Eyesight Legal Requirement Safety Advice for Older Drivers
Eyesight is the one area most neglected by drivers of all ages. Studies have shown that 98% of road accidents are attributed to human error. While there is no reliable data on contributory factors of poor eyesight in relation to road accidents; how many times have you heard after an accident "I never saw him"?
90% of the information we use in driving comes through seeing therefore good vision is essential for road safety. If you can't see properly, you cannot drive safely. Clear comfortable vision will allow you to respond and react to road signs and other road users more quickly and accurately.
Driving Standards: Legal eyesight requirement.
- Driving licences are normally valid up to the age of 70, but you can drive past this age if you are still physically fit and meet the required standards.
- It is the driver's responsibility to ensure that their vision meets this standard at all times. It is an offence to drive with uncorrected vision below the required standard.
- You must notify the Licensing Authority if your vision does not meet the standard or if you have been specifically advised that it is likely to fall below it (Road Traffic Act 1991). The maximum penalty for driving with defective sight is £1000, three penalty points or a discretionary disqualification.
- You must be able to read an old-style car number plate from a distance of 20.5 metres (67 feet - about five car lengths) in good daylight. And you must be able to read a new-style number plate from distance of 20 metres (66 feet).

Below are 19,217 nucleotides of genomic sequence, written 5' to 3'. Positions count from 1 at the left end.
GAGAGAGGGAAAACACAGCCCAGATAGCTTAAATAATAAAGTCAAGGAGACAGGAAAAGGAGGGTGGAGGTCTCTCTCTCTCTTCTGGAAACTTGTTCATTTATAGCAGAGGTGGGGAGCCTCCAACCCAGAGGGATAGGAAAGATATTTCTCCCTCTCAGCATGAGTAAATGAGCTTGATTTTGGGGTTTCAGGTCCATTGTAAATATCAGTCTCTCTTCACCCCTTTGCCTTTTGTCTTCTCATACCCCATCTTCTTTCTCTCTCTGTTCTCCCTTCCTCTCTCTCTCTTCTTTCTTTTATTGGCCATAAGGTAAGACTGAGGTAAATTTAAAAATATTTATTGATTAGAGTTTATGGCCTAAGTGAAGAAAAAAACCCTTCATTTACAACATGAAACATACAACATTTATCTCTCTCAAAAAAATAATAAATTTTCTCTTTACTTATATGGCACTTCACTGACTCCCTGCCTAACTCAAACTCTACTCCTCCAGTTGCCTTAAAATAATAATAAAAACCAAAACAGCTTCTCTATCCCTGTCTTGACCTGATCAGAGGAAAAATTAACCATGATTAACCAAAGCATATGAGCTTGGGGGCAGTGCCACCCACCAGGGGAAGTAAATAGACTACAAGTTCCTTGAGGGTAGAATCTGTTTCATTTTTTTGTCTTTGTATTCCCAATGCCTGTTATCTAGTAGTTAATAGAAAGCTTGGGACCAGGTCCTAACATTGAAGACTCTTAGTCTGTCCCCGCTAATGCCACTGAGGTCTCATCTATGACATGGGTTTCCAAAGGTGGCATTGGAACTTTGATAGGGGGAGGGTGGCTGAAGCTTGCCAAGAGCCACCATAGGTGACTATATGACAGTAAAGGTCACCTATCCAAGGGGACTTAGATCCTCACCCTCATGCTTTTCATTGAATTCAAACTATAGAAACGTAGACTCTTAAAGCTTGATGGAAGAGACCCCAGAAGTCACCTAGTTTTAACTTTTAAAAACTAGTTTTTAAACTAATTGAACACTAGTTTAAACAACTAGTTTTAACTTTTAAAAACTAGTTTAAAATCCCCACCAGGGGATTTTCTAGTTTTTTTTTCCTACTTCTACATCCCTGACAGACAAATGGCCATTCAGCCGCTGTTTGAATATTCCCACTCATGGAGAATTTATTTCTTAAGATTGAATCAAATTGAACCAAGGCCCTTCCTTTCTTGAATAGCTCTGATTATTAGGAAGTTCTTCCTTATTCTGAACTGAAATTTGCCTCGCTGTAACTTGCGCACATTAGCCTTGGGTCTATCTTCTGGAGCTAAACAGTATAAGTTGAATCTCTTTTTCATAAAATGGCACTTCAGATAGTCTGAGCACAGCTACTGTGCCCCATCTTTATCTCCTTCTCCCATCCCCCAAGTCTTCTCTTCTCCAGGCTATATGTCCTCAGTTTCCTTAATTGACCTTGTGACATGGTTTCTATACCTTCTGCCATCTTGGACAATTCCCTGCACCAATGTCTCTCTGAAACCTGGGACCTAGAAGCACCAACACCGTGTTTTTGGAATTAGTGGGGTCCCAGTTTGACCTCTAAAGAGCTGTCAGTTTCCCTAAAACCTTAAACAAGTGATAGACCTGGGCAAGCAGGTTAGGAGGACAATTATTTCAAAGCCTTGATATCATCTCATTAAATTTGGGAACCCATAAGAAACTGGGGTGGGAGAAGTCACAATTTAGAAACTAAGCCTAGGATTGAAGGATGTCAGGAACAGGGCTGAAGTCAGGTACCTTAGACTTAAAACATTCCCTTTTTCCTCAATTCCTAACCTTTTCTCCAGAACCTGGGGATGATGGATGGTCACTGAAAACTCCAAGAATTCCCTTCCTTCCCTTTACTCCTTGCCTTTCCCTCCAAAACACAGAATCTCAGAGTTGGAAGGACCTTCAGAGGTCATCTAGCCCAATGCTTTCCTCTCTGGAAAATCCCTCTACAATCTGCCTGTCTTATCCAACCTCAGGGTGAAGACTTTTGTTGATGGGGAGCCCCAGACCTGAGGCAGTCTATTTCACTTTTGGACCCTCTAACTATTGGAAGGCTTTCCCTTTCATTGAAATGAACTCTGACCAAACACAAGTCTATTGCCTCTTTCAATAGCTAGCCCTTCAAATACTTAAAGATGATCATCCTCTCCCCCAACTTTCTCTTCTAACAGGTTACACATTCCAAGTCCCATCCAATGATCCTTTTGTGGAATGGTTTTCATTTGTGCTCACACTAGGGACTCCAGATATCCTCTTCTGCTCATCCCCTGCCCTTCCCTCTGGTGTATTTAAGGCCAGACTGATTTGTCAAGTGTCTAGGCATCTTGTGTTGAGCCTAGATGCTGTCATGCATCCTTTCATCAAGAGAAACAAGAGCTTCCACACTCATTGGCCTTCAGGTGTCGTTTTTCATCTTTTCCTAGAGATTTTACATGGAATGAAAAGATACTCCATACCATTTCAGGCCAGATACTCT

- If you need to wear glasses or contact lenses to meet the visual standard for driving, you must wear them at all times whilst driving. This may seem blindingly obvious but every day tens of thousands of motorists fail to drive with their glasses on. Some drivers have simply forgotten them and some choose not to wear them for short journeys and worst of all some because of vanity. No matter what the reason, while driving if you are not wearing your glasses or contact lenses you are breaking the law and putting life's at risk.
- The police have the power to require a driver, at any time, to undertake an eyesight test in good daylight. The maximum penalty for driving with defective sight is £1000, three penalty points or a discretionary disqualification.
Eyesight legal requirement - Safety Advice for older drivers.
Tips and Advice - Article No.13 RoadDriver 2010
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